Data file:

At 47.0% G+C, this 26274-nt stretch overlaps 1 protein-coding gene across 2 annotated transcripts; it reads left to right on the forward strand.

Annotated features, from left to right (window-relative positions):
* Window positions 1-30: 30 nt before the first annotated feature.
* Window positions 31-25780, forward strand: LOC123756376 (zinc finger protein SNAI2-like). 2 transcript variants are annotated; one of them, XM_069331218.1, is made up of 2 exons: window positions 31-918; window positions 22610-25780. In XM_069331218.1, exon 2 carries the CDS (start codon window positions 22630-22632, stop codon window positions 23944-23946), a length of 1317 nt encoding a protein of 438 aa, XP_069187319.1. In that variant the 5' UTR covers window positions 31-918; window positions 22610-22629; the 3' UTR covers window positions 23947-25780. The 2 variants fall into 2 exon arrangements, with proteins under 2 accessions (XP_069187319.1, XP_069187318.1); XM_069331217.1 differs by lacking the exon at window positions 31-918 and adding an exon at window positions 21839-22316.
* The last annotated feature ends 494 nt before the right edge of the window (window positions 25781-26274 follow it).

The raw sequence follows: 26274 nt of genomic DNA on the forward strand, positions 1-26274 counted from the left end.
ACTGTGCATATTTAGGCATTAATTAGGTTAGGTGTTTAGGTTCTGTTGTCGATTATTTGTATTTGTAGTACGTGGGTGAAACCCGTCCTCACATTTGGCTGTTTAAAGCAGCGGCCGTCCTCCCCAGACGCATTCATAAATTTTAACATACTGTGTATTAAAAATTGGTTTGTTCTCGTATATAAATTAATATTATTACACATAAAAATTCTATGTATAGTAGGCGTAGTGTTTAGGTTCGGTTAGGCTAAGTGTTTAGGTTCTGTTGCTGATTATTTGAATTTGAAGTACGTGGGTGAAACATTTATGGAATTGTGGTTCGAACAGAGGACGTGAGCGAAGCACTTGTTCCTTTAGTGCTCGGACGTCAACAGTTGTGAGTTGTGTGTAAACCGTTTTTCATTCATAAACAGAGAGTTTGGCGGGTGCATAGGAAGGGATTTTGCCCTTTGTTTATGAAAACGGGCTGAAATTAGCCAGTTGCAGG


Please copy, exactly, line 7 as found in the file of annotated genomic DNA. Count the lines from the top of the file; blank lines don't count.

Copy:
ACTGTGCATATTTAGGCATTAATTAGGTTAGGTGTTTAGGTTCTGTTGTCGATTATTTGTATTTGTAGTACGTGGGTGAAACCCGTCCTCACATTTGGCTGTTTAAAGCAGCGGCCGTCCTCCCCAGACGCATTCATAAATTTTAACATACTGTGTATTAAAAATTGGTTTGTTCTCGTATATAAATTAATATTATTACACATAAAAATTCTATGTATAGTAGGCGTAGTGTTTAGGTTCGGTTAGGCTAAGTGTTTAGGTTCTGTTGCTGATTATTTGAATTTGAAGTACGTGGGTGAAACATTTATGGAATTGTGGTTCGAACAGAGGACGTGAGCGAAGCACTTGTTCCTTTAGTGCTCGGACGTCAACAGTTGTGAGTTGTGTGTAAACCGTTTTTCATTCATAAACAGAGAGTTTGGCGGGTGCATAGGAAGGGATTTTGCCCTTTGTTTATGAAAACGGGCTGAAATTAGCCAGTTGCAGG